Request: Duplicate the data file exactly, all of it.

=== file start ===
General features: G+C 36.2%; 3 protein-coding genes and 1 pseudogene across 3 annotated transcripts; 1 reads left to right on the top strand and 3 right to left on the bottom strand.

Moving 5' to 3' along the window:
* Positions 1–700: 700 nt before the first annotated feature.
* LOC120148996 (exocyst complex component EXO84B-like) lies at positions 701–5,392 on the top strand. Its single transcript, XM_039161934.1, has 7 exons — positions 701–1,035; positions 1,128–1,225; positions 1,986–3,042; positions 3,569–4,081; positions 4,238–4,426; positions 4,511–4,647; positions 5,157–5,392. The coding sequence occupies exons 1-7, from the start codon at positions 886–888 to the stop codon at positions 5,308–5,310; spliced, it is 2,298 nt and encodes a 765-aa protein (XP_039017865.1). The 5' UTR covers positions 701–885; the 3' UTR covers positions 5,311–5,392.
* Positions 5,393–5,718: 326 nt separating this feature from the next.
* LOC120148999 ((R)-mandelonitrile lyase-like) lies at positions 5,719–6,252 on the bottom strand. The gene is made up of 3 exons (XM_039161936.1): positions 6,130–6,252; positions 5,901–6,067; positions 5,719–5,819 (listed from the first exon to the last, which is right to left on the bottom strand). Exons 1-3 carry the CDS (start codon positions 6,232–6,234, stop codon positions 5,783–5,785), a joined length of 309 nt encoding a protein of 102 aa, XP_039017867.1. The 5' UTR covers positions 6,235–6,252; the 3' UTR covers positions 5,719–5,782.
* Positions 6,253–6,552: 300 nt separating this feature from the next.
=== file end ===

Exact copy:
General features: G+C 36.2%; 3 protein-coding genes and 1 pseudogene across 3 annotated transcripts; 1 reads left to right on the top strand and 3 right to left on the bottom strand.

Moving 5' to 3' along the window:
* Positions 1–700: 700 nt before the first annotated feature.
* LOC120148996 (exocyst complex component EXO84B-like) lies at positions 701–5,392 on the top strand. Its single transcript, XM_039161934.1, has 7 exons — positions 701–1,035; positions 1,128–1,225; positions 1,986–3,042; positions 3,569–4,081; positions 4,238–4,426; positions 4,511–4,647; positions 5,157–5,392. The coding sequence occupies exons 1-7, from the start codon at positions 886–888 to the stop codon at positions 5,308–5,310; spliced, it is 2,298 nt and encodes a 765-aa protein (XP_039017865.1). The 5' UTR covers positions 701–885; the 3' UTR covers positions 5,311–5,392.
* Positions 5,393–5,718: 326 nt separating this feature from the next.
* LOC120148999 ((R)-mandelonitrile lyase-like) lies at positions 5,719–6,252 on the bottom strand. The gene is made up of 3 exons (XM_039161936.1): positions 6,130–6,252; positions 5,901–6,067; positions 5,719–5,819 (listed from the first exon to the last, which is right to left on the bottom strand). Exons 1-3 carry the CDS (start codon positions 6,232–6,234, stop codon positions 5,783–5,785), a joined length of 309 nt encoding a protein of 102 aa, XP_039017867.1. The 5' UTR covers positions 6,235–6,252; the 3' UTR covers positions 5,719–5,782.
* Positions 6,253–6,552: 300 nt separating this feature from the next.